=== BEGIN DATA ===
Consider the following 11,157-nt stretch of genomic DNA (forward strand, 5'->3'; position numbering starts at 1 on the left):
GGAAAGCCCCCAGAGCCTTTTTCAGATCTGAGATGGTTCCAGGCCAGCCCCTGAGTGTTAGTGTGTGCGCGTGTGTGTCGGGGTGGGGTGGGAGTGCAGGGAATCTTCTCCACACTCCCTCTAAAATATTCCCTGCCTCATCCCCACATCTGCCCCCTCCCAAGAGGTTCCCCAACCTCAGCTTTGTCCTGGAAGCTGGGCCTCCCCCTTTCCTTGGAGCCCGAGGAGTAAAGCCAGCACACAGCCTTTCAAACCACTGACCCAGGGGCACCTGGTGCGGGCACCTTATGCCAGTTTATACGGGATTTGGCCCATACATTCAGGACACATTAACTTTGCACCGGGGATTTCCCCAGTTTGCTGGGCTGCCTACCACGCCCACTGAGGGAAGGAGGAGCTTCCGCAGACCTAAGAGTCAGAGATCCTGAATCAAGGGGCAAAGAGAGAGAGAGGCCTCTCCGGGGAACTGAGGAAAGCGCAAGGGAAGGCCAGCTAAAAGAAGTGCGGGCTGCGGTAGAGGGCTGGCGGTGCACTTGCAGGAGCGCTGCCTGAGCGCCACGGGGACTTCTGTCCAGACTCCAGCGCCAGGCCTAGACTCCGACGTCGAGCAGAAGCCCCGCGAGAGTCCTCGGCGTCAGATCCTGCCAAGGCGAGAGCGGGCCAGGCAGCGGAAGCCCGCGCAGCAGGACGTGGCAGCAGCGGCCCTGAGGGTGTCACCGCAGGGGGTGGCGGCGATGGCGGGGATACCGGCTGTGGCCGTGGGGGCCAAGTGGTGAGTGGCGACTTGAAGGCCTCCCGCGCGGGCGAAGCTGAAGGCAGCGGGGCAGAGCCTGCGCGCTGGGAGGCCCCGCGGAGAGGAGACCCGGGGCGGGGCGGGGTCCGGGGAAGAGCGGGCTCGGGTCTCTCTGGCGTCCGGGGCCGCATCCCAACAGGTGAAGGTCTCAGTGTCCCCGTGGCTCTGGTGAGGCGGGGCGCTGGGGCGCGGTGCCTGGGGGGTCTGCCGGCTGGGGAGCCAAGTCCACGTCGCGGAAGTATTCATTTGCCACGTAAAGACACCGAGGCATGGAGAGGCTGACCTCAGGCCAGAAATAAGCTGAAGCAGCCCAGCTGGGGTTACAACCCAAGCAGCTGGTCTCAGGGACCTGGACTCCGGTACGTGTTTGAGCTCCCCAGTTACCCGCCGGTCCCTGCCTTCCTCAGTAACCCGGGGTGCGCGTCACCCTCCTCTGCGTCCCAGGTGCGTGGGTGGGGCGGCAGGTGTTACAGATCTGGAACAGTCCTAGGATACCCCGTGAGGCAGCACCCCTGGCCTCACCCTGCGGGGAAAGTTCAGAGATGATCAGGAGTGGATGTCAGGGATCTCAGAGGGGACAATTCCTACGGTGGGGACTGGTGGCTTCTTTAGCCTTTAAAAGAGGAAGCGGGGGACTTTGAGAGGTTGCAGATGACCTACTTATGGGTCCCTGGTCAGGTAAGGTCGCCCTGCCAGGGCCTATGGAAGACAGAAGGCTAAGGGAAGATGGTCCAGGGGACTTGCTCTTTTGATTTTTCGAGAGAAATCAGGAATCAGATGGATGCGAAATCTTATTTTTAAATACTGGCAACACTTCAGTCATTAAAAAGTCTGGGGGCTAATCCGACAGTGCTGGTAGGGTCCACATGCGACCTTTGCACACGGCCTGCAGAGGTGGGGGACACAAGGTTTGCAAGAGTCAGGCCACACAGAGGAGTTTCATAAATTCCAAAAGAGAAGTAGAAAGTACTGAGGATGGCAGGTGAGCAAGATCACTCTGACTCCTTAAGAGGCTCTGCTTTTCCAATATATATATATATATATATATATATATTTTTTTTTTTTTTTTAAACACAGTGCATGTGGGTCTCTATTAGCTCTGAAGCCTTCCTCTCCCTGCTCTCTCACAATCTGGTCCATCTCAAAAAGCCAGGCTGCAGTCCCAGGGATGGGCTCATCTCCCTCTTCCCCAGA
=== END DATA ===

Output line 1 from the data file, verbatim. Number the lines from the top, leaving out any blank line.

Consider the following 11,157-nt stretch of genomic DNA (forward strand, 5'->3'; position numbering starts at 1 on the left):